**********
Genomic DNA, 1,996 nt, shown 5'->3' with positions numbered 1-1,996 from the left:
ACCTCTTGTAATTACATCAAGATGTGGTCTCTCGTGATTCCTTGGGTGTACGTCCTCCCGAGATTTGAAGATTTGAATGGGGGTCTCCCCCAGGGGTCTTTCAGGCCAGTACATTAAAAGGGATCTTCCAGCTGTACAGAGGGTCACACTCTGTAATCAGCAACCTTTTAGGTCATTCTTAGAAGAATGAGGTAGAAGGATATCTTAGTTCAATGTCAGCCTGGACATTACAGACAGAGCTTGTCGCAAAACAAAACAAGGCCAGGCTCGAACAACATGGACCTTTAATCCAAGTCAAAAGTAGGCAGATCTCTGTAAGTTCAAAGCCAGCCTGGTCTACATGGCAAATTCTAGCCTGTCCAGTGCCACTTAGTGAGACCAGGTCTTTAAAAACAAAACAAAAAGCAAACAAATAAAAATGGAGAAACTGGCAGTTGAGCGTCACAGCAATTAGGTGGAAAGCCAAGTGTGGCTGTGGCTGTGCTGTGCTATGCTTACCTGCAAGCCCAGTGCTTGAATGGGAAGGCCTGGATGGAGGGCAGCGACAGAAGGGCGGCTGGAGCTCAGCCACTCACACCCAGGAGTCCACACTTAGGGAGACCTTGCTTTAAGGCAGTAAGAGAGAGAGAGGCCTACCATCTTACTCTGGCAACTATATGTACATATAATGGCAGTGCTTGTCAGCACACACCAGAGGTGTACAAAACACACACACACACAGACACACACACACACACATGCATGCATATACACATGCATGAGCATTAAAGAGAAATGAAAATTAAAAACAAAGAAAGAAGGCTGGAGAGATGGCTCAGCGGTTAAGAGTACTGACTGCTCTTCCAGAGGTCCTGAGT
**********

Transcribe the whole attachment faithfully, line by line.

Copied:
Genomic DNA, 1,996 nt, shown 5'->3' with positions numbered 1-1,996 from the left:
ACCTCTTGTAATTACATCAAGATGTGGTCTCTCGTGATTCCTTGGGTGTACGTCCTCCCGAGATTTGAAGATTTGAATGGGGGTCTCCCCCAGGGGTCTTTCAGGCCAGTACATTAAAAGGGATCTTCCAGCTGTACAGAGGGTCACACTCTGTAATCAGCAACCTTTTAGGTCATTCTTAGAAGAATGAGGTAGAAGGATATCTTAGTTCAATGTCAGCCTGGACATTACAGACAGAGCTTGTCGCAAAACAAAACAAGGCCAGGCTCGAACAACATGGACCTTTAATCCAAGTCAAAAGTAGGCAGATCTCTGTAAGTTCAAAGCCAGCCTGGTCTACATGGCAAATTCTAGCCTGTCCAGTGCCACTTAGTGAGACCAGGTCTTTAAAAACAAAACAAAAAGCAAACAAATAAAAATGGAGAAACTGGCAGTTGAGCGTCACAGCAATTAGGTGGAAAGCCAAGTGTGGCTGTGGCTGTGCTGTGCTATGCTTACCTGCAAGCCCAGTGCTTGAATGGGAAGGCCTGGATGGAGGGCAGCGACAGAAGGGCGGCTGGAGCTCAGCCACTCACACCCAGGAGTCCACACTTAGGGAGACCTTGCTTTAAGGCAGTAAGAGAGAGAGAGGCCTACCATCTTACTCTGGCAACTATATGTACATATAATGGCAGTGCTTGTCAGCACACACCAGAGGTGTACAAAACACACACACACACAGACACACACACACACACATGCATGCATATACACATGCATGAGCATTAAAGAGAAATGAAAATTAAAAACAAAGAAAGAAGGCTGGAGAGATGGCTCAGCGGTTAAGAGTACTGACTGCTCTTCCAGAGGTCCTGAGT